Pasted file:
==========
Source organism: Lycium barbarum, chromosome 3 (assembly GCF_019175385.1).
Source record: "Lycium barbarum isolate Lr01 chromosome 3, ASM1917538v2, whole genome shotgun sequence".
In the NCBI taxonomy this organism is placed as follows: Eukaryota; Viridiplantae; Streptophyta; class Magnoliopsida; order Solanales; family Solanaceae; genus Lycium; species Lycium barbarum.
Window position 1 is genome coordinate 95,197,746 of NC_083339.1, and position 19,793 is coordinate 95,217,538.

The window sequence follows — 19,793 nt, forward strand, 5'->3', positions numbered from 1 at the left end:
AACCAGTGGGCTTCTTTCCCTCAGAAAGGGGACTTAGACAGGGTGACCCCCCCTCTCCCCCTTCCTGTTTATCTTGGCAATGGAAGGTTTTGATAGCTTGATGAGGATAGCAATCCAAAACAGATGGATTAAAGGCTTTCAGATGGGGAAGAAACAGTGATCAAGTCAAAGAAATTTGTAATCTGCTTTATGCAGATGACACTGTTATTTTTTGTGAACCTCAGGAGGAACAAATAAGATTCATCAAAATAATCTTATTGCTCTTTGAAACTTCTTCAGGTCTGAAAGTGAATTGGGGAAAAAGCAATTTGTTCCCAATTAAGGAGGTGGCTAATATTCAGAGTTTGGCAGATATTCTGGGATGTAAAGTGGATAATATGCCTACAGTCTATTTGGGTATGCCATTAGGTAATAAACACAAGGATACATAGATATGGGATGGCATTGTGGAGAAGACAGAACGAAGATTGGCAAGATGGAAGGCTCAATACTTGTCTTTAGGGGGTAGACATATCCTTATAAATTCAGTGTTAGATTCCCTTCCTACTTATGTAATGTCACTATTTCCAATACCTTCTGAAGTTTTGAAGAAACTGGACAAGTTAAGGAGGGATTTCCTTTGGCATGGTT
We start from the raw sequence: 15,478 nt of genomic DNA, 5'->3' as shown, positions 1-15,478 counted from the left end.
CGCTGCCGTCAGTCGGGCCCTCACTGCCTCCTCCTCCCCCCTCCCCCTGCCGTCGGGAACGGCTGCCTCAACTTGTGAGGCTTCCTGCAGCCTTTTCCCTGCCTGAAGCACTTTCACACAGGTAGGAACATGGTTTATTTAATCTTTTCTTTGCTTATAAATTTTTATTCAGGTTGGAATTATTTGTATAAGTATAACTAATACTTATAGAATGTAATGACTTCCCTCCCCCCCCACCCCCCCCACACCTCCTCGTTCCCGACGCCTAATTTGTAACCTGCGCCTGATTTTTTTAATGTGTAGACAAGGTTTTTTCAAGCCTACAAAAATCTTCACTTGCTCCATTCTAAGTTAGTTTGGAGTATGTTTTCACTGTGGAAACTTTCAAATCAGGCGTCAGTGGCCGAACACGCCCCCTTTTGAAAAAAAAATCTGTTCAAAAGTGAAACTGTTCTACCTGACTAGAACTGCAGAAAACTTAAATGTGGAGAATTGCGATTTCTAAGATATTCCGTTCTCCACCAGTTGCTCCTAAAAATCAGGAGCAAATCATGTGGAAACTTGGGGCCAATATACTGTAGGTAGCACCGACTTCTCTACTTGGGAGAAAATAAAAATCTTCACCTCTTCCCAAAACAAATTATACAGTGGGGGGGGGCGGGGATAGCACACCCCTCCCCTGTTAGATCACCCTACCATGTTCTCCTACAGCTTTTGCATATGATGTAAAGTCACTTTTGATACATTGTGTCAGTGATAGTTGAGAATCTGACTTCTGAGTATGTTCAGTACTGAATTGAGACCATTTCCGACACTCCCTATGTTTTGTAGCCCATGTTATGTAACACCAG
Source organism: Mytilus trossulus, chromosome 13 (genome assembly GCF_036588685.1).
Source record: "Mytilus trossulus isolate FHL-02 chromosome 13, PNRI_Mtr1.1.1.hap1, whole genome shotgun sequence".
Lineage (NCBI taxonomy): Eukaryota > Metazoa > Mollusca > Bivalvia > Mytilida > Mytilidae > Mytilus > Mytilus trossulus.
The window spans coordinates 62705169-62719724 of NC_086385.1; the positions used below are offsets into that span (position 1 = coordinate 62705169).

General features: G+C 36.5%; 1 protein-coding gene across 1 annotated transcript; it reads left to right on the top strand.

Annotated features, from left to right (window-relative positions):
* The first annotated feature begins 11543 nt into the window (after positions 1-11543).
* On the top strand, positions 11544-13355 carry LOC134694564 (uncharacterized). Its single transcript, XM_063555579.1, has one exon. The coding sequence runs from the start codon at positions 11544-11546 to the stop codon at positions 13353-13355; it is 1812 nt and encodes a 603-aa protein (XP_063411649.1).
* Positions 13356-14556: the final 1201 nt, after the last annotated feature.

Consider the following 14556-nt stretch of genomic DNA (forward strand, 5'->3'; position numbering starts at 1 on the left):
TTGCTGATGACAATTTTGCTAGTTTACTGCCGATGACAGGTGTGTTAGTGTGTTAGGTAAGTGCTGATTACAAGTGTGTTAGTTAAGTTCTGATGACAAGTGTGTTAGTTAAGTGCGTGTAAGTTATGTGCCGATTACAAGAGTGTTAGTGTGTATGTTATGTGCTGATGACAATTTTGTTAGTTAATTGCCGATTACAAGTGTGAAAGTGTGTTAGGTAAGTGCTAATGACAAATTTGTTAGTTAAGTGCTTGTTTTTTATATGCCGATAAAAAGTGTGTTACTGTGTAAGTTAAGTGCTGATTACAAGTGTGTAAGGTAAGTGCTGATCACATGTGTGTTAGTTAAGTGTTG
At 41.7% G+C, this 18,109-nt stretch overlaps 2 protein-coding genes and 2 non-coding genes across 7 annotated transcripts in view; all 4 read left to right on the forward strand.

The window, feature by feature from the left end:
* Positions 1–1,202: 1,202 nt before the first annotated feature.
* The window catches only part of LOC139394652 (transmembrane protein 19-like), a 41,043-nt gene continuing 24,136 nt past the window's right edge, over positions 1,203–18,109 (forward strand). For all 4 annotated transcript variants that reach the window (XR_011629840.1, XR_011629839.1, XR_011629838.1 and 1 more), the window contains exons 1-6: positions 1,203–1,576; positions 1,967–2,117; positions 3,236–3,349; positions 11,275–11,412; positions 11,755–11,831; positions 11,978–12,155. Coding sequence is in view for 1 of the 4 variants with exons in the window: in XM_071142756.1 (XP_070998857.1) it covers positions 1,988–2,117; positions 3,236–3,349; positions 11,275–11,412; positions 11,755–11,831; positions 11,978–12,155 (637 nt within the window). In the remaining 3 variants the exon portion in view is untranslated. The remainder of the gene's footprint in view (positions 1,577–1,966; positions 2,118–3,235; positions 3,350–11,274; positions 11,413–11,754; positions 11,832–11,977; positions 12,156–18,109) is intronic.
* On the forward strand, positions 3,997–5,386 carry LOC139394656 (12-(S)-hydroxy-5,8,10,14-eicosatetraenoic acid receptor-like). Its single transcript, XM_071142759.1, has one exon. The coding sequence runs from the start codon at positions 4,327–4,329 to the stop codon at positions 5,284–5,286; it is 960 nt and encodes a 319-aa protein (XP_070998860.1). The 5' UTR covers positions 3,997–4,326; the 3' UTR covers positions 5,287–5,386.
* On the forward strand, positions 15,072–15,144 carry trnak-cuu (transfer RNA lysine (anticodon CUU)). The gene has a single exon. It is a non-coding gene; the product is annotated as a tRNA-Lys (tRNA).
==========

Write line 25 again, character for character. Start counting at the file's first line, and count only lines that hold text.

* On the forward strand, positions 15,072–15,144 carry trnak-cuu (transfer RNA lysine (anticodon CUU)). The gene has a single exon. It is a non-coding gene; the product is annotated as a tRNA-Lys (tRNA).